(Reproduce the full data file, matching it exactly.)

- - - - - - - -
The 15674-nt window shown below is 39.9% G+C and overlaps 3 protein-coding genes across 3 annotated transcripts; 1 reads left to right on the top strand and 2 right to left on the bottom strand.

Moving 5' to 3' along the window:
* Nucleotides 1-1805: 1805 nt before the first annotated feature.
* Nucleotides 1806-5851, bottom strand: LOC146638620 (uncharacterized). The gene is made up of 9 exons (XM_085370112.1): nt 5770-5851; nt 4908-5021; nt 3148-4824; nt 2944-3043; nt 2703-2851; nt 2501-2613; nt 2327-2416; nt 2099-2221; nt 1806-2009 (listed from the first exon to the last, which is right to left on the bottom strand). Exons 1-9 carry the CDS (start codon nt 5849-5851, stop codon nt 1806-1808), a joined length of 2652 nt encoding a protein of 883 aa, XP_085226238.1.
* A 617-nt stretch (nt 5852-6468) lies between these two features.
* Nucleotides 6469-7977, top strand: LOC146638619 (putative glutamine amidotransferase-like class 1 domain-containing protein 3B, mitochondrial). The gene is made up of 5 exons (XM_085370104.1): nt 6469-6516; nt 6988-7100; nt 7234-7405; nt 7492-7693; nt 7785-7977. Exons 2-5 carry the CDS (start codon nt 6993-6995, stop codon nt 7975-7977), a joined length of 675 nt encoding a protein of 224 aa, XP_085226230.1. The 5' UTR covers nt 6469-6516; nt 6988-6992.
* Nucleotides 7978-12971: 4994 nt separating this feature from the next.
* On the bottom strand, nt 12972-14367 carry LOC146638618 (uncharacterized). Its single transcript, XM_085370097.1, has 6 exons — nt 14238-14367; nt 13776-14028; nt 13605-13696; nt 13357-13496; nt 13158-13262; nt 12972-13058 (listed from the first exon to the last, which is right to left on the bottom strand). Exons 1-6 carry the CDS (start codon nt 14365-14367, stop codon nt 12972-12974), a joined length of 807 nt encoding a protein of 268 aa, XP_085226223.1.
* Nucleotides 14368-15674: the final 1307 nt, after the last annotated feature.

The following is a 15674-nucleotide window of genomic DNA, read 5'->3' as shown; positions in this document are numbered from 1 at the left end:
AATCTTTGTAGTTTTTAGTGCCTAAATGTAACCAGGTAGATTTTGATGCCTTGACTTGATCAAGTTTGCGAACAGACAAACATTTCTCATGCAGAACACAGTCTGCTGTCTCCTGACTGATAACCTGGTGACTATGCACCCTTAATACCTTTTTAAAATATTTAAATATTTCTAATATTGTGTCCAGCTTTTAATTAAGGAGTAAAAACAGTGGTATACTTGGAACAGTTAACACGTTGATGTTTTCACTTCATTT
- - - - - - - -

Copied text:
The 15674-nt window shown below is 39.9% G+C and overlaps 3 protein-coding genes across 3 annotated transcripts; 1 reads left to right on the top strand and 2 right to left on the bottom strand.

Moving 5' to 3' along the window:
* Nucleotides 1-1805: 1805 nt before the first annotated feature.
* Nucleotides 1806-5851, bottom strand: LOC146638620 (uncharacterized). The gene is made up of 9 exons (XM_085370112.1): nt 5770-5851; nt 4908-5021; nt 3148-4824; nt 2944-3043; nt 2703-2851; nt 2501-2613; nt 2327-2416; nt 2099-2221; nt 1806-2009 (listed from the first exon to the last, which is right to left on the bottom strand). Exons 1-9 carry the CDS (start codon nt 5849-5851, stop codon nt 1806-1808), a joined length of 2652 nt encoding a protein of 883 aa, XP_085226238.1.
* A 617-nt stretch (nt 5852-6468) lies between these two features.
* Nucleotides 6469-7977, top strand: LOC146638619 (putative glutamine amidotransferase-like class 1 domain-containing protein 3B, mitochondrial). The gene is made up of 5 exons (XM_085370104.1): nt 6469-6516; nt 6988-7100; nt 7234-7405; nt 7492-7693; nt 7785-7977. Exons 2-5 carry the CDS (start codon nt 6993-6995, stop codon nt 7975-7977), a joined length of 675 nt encoding a protein of 224 aa, XP_085226230.1. The 5' UTR covers nt 6469-6516; nt 6988-6992.
* Nucleotides 7978-12971: 4994 nt separating this feature from the next.
* On the bottom strand, nt 12972-14367 carry LOC146638618 (uncharacterized). Its single transcript, XM_085370097.1, has 6 exons — nt 14238-14367; nt 13776-14028; nt 13605-13696; nt 13357-13496; nt 13158-13262; nt 12972-13058 (listed from the first exon to the last, which is right to left on the bottom strand). Exons 1-6 carry the CDS (start codon nt 14365-14367, stop codon nt 12972-12974), a joined length of 807 nt encoding a protein of 268 aa, XP_085226223.1.
* Nucleotides 14368-15674: the final 1307 nt, after the last annotated feature.

The following is a 15674-nucleotide window of genomic DNA, read 5'->3' as shown; positions in this document are numbered from 1 at the left end:
AATCTTTGTAGTTTTTAGTGCCTAAATGTAACCAGGTAGATTTTGATGCCTTGACTTGATCAAGTTTGCGAACAGACAAACATTTCTCATGCAGAACACAGTCTGCTGTCTCCTGACTGATAACCTGGTGACTATGCACCCTTAATACCTTTTTAAAATATTTAAATATTTCTAATATTGTGTCCAGCTTTTAATTAAGGAGTAAAAACAGTGGTATACTTGGAACAGTTAACACGTTGATGTTTTCACTTCATTT